One of the most critical components of a boat is the drain plug. A drain plug is always positioned on the stern beneath the waterline center to the keel. Depending on the boat manufacturer, the style of plug varies. Some varieties include a threaded screw in style, while others are a rubber-lined plug that closes off the opening. Here are 5 things to know about a boat drain plug. 

Does A Boat Need A Drain Plug

Yes, without question, a boat requires a drain plug. However, drain plugs are removed when the boat is hauled out of the water. The purpose of pulling the plug is to drain all water sitting in the vessel’s bilge. 

Additionally, the drain plug keeps water out of the boat while it sits in the water. Failing to replace the plug allows the inundation of water, causing the boat to become unstable and sink. 

Recently, I was on a friend’s boat when he failed to install the plug. Water rushed into the bilge, but fortunately, the error was noticed before it was too late. My friend quickly set the plug in place so the boat did not continue to take on water. 

How Tight Should A Boat Drain Plug Be

The snugness of a drain plug is highly dependent on the type of plug. Without question, a rubber lined plug must be snugly placed to prevent water intrusion. In some cases, you have the option to increase or decrease the size of the plug by twisting a knob left to loosen or right to tighten. The goal is to prevent water from entering the bilge. 

Conversely, a threaded drain plug must not be over tightened. Often, threaded plugs are made from copper, a soft metal. To be honest, a threaded plug should be hand-tightened. Anything beyond tightening by hand puts you at risk of damaging the housing mounted on the boat’s transom. Trust me, I have run boats well offshore with a hand-tightened plug and have had no signs of water intrusion. 

No matter what, it is always best to glance in the bilge occasionally. Also, keep a spare drain plug on hand if something goes awry. 

Why You Should Remove The Drain Plug If You’re Boat Is Sinking

Look, I’ll admit, it sounds counterintuitive to remove your boat’s plug in the event the boat is already sinking. 

However, removing the plug if you’re boat is taking on water is a good option, depending on the situation. 

No question about it: if your boat is sinking, one option, as odd as it sounds, is to pull the drain plug. 

Once the plug is removed, put the boat on plane. The combination of the bow angle and speed will draw the water from within the bilge to the outside of the boat. Monitor the water levels by glancing into the bilge and reinstalling the boat drain plug once the water has been removed.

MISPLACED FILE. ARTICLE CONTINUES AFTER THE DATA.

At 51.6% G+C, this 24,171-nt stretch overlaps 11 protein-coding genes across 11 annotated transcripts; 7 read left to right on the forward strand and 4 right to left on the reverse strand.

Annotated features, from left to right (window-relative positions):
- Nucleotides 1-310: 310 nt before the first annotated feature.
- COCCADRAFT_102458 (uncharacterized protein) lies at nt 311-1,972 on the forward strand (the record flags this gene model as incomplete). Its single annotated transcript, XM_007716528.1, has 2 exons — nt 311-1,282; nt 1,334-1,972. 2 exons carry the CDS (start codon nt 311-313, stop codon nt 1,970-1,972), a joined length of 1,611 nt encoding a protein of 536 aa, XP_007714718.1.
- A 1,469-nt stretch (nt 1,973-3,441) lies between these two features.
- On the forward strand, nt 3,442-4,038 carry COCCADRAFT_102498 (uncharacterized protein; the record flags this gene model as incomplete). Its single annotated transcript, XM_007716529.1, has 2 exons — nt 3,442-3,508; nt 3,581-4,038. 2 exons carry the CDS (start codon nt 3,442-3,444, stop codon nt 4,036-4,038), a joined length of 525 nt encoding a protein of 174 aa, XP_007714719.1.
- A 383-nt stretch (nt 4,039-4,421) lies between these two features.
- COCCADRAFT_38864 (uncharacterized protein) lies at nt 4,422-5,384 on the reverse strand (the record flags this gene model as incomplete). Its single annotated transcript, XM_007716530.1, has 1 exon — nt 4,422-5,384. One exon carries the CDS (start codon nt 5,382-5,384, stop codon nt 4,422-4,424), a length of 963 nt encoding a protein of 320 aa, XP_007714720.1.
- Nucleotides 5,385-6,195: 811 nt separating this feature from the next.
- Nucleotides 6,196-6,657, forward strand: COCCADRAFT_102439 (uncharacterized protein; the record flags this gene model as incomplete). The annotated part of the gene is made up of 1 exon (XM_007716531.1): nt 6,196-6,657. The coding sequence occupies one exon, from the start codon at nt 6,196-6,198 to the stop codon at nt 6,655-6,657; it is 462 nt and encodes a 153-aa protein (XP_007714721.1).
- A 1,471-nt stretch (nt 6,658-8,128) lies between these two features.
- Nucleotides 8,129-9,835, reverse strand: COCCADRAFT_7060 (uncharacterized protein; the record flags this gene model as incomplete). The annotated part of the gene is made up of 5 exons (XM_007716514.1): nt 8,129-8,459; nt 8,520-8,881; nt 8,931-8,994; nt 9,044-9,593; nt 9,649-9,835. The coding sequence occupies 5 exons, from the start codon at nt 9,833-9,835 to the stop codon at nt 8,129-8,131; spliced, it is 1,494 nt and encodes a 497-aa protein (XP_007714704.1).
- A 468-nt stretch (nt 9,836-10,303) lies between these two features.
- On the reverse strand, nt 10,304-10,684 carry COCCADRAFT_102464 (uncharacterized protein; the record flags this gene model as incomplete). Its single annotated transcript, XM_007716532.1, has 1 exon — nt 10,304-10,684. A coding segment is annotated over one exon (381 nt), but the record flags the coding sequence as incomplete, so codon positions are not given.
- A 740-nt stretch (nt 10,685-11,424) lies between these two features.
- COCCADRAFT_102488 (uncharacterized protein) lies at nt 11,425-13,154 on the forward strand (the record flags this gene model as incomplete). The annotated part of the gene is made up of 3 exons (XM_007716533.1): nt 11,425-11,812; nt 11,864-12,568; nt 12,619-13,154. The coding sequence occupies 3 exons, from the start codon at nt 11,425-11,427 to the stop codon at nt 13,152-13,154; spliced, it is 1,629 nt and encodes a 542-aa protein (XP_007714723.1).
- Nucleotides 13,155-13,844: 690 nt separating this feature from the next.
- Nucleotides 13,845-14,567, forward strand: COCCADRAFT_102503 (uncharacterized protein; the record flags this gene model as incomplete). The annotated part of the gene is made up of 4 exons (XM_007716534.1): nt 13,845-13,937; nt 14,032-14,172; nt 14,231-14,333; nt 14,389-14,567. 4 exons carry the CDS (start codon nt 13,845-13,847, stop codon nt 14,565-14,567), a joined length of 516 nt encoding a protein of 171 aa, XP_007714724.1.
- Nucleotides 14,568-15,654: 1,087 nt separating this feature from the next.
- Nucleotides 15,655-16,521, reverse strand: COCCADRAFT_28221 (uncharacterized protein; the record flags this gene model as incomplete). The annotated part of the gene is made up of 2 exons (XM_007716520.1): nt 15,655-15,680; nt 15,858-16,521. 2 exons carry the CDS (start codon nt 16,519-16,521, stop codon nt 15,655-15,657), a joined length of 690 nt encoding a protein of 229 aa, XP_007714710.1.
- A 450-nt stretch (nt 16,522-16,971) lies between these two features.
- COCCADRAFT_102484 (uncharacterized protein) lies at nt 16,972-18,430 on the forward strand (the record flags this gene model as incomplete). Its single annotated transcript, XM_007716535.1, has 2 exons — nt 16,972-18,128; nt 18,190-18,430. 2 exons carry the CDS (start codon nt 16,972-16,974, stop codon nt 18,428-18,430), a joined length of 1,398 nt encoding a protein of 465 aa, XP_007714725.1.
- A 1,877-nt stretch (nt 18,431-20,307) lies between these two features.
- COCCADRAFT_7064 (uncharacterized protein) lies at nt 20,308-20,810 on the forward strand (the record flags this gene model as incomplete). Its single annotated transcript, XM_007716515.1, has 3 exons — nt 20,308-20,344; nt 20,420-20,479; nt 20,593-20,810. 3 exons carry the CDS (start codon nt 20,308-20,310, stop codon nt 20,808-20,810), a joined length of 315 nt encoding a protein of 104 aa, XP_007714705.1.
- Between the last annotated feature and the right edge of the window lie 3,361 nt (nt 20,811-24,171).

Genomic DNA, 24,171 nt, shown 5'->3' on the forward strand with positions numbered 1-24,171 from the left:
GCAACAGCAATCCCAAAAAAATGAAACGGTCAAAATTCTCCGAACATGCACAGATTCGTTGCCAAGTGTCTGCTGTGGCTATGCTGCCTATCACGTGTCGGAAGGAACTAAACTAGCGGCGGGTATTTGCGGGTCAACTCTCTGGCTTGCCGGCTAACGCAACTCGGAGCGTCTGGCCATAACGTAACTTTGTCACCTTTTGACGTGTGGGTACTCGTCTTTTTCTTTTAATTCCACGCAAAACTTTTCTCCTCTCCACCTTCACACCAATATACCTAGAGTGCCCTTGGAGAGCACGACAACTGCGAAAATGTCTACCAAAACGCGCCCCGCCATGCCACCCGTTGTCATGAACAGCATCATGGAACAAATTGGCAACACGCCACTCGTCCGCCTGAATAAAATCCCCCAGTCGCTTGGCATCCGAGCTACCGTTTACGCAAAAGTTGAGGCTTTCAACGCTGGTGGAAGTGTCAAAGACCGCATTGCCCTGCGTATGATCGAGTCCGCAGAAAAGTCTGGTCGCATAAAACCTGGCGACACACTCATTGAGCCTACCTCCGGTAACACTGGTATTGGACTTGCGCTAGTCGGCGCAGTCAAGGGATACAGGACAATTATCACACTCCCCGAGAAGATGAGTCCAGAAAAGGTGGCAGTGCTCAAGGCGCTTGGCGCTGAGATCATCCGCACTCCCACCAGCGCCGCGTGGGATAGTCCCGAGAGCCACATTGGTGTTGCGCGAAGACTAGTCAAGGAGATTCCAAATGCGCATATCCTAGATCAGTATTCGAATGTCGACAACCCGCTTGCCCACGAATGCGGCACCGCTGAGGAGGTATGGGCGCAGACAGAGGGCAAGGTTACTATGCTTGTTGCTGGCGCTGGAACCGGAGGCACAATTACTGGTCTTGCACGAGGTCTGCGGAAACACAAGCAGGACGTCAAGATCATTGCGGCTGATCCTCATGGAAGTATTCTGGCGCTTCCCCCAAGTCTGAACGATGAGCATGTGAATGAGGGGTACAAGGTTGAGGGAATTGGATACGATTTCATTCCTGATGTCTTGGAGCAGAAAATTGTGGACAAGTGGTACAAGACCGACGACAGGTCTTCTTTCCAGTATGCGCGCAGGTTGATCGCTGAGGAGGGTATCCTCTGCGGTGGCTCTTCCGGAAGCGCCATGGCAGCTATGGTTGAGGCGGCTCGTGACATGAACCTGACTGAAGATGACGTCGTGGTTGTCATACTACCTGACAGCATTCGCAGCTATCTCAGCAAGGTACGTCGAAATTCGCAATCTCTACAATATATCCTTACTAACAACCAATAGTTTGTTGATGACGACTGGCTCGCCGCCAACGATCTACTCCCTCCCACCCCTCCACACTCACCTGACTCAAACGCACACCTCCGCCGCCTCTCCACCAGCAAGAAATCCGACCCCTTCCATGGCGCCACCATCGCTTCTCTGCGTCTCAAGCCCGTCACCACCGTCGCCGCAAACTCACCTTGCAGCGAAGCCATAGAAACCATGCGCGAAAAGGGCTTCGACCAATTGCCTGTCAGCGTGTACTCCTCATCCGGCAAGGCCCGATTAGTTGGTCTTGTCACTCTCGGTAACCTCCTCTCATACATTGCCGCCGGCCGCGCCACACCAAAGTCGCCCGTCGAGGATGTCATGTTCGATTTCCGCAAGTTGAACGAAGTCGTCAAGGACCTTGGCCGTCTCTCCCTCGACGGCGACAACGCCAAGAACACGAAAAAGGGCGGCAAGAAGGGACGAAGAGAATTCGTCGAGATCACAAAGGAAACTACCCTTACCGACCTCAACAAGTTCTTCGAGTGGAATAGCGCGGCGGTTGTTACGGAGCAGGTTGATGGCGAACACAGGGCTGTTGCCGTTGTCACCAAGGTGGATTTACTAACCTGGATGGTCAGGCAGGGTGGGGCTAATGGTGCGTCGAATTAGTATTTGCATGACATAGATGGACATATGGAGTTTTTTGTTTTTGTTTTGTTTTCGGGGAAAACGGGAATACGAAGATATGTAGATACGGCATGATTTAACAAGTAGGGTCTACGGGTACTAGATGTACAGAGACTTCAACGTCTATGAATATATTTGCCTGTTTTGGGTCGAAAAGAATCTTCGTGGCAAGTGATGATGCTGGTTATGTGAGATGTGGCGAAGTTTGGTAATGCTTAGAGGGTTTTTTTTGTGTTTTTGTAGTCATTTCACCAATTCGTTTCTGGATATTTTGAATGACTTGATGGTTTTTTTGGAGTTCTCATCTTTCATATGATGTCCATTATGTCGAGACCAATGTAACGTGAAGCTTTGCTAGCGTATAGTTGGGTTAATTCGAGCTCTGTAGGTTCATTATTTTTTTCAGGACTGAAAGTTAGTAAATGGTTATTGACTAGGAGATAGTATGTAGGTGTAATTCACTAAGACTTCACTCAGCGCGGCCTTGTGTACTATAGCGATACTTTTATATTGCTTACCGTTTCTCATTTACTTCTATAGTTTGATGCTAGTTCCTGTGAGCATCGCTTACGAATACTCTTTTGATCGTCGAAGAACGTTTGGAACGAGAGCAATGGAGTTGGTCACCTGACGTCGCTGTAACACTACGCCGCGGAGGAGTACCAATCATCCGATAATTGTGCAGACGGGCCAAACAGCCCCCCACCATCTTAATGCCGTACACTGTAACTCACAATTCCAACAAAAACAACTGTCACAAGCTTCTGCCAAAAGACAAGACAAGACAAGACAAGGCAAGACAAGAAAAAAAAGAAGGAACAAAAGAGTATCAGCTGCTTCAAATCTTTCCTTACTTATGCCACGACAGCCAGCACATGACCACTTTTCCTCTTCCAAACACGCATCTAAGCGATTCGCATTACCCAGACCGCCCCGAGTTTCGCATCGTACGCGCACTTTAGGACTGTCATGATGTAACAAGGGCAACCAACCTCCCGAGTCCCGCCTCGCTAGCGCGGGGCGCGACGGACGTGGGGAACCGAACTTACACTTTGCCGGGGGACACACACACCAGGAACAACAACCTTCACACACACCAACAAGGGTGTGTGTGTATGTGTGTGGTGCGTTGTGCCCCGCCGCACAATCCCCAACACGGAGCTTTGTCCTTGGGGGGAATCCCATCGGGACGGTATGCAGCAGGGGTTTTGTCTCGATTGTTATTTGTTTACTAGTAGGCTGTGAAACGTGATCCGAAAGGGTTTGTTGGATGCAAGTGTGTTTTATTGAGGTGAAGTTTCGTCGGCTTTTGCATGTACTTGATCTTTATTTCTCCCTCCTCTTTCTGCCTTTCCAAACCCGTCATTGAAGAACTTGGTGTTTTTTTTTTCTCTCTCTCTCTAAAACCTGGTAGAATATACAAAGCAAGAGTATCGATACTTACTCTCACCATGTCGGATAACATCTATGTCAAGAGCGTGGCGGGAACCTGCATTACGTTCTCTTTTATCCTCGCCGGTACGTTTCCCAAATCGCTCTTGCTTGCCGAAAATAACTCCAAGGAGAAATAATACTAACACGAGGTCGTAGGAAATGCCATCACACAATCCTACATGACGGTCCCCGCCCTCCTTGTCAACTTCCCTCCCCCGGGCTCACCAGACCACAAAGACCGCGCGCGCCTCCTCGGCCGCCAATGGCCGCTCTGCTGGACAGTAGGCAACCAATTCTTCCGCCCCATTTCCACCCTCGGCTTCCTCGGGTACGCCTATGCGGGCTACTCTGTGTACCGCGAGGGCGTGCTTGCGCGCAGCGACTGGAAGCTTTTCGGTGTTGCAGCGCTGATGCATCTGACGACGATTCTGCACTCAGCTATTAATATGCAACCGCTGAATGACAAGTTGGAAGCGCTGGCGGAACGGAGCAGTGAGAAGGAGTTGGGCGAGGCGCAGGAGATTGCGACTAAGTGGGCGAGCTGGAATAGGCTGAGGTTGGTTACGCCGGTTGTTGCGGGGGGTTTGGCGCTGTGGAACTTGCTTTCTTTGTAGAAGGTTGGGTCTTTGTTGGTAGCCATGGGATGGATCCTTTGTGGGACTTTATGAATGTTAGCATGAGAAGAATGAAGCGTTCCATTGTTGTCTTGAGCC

Don’t Lose Track Of Your Drain Plug

After each trip on my boat, I would remove the drain plug and leave it out. I left the plug out because it would allow for continuous drainage when stored on the trailer compared to making the bilge pump run. 

Importantly, you need to store the drain plug where you will remember its location. I always placed my boat drain plug in the storage compartment near the console. Repetition is key. After pulling the plug on a boat, always store it in the same location so you can find it before heading on the water for the next adventure. 

A lost plug will delay your day. Avoid stopping at a boat supply warehouse for a replacement drain plug. 

Avoid Leaving The Drain Plug In While Storing Your Boat

Not all that often do we have night-time freezing temperatures in coastal Georgia, South Carolina, and North Carolina. However, when the time comes, it is important to ensure that the drain plug has already been removed. 

A drain plug that has been left in place during freezing weather is unlikely to cause cracking but is best avoided. 

I suggest draining the bilge completely when storing a boat to avoid any potential long-term issues. One of the issues includes the growth of mold and mildew from the compartment remaining wet. Once growth accumulates, a bilge cleaning product will be necessary.

A Boats Drain Plug Is An Important Factor To Boating

Without a double, if you’re a boater, you will need to check the placement of the plug before each trip. There is no sense in determining the plug is missing once you have left the dock. Follow these five steps to ensure that you remember what to do when it comes to issues with a drain plug.